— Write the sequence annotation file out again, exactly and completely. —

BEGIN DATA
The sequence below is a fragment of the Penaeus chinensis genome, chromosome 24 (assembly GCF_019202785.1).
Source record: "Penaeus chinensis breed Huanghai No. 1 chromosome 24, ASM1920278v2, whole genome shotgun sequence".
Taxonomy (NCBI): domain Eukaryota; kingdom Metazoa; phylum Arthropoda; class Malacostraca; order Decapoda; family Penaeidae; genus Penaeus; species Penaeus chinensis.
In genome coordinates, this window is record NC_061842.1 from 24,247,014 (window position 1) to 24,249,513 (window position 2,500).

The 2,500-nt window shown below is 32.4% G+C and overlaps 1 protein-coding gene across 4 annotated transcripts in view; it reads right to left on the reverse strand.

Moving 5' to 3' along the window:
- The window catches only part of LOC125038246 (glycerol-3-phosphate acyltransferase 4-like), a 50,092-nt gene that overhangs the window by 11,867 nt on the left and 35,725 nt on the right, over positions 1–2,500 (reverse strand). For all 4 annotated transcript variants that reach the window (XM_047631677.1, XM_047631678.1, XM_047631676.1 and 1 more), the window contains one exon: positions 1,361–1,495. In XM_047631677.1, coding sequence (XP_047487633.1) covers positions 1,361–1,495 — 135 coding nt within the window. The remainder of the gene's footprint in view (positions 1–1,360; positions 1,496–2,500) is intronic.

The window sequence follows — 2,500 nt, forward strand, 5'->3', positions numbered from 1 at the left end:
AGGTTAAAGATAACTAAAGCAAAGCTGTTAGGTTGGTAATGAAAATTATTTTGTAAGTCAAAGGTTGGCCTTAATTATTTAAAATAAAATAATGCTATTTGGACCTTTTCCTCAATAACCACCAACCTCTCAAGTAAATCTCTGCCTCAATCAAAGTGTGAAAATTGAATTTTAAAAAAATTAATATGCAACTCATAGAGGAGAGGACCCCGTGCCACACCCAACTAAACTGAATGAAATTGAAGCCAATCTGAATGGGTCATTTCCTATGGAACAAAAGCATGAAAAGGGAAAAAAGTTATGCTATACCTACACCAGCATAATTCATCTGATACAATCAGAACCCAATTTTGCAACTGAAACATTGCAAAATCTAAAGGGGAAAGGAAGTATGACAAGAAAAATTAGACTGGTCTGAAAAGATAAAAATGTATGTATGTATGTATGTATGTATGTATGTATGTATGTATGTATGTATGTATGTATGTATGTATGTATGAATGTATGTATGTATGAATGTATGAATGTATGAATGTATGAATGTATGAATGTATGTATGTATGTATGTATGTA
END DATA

The sequence below is a fragment of the Penaeus chinensis genome, chromosome 24 (assembly GCF_019202785.1).
Source record: "Penaeus chinensis breed Huanghai No. 1 chromosome 24, ASM1920278v2, whole genome shotgun sequence".
Taxonomy (NCBI): domain Eukaryota; kingdom Metazoa; phylum Arthropoda; class Malacostraca; order Decapoda; family Penaeidae; genus Penaeus; species Penaeus chinensis.
In genome coordinates, this window is record NC_061842.1 from 24,247,014 (window position 1) to 24,249,513 (window position 2,500).

The 2,500-nt window shown below is 32.4% G+C and overlaps 1 protein-coding gene across 4 annotated transcripts in view; it reads right to left on the reverse strand.

Moving 5' to 3' along the window:
- The window catches only part of LOC125038246 (glycerol-3-phosphate acyltransferase 4-like), a 50,092-nt gene that overhangs the window by 11,867 nt on the left and 35,725 nt on the right, over positions 1–2,500 (reverse strand). For all 4 annotated transcript variants that reach the window (XM_047631677.1, XM_047631678.1, XM_047631676.1 and 1 more), the window contains one exon: positions 1,361–1,495. In XM_047631677.1, coding sequence (XP_047487633.1) covers positions 1,361–1,495 — 135 coding nt within the window. The remainder of the gene's footprint in view (positions 1–1,360; positions 1,496–2,500) is intronic.

The window sequence follows — 2,500 nt, forward strand, 5'->3', positions numbered from 1 at the left end:
AGGTTAAAGATAACTAAAGCAAAGCTGTTAGGTTGGTAATGAAAATTATTTTGTAAGTCAAAGGTTGGCCTTAATTATTTAAAATAAAATAATGCTATTTGGACCTTTTCCTCAATAACCACCAACCTCTCAAGTAAATCTCTGCCTCAATCAAAGTGTGAAAATTGAATTTTAAAAAAATTAATATGCAACTCATAGAGGAGAGGACCCCGTGCCACACCCAACTAAACTGAATGAAATTGAAGCCAATCTGAATGGGTCATTTCCTATGGAACAAAAGCATGAAAAGGGAAAAAAGTTATGCTATACCTACACCAGCATAATTCATCTGATACAATCAGAACCCAATTTTGCAACTGAAACATTGCAAAATCTAAAGGGGAAAGGAAGTATGACAAGAAAAATTAGACTGGTCTGAAAAGATAAAAATGTATGTATGTATGTATGTATGTATGTATGTATGTATGTATGTATGTATGTATGTATGTATGTATGTATGAATGTATGTATGTATGAATGTATGAATGTATGAATGTATGAATGTATGAATGTATGTATGTATGTATGTATGTA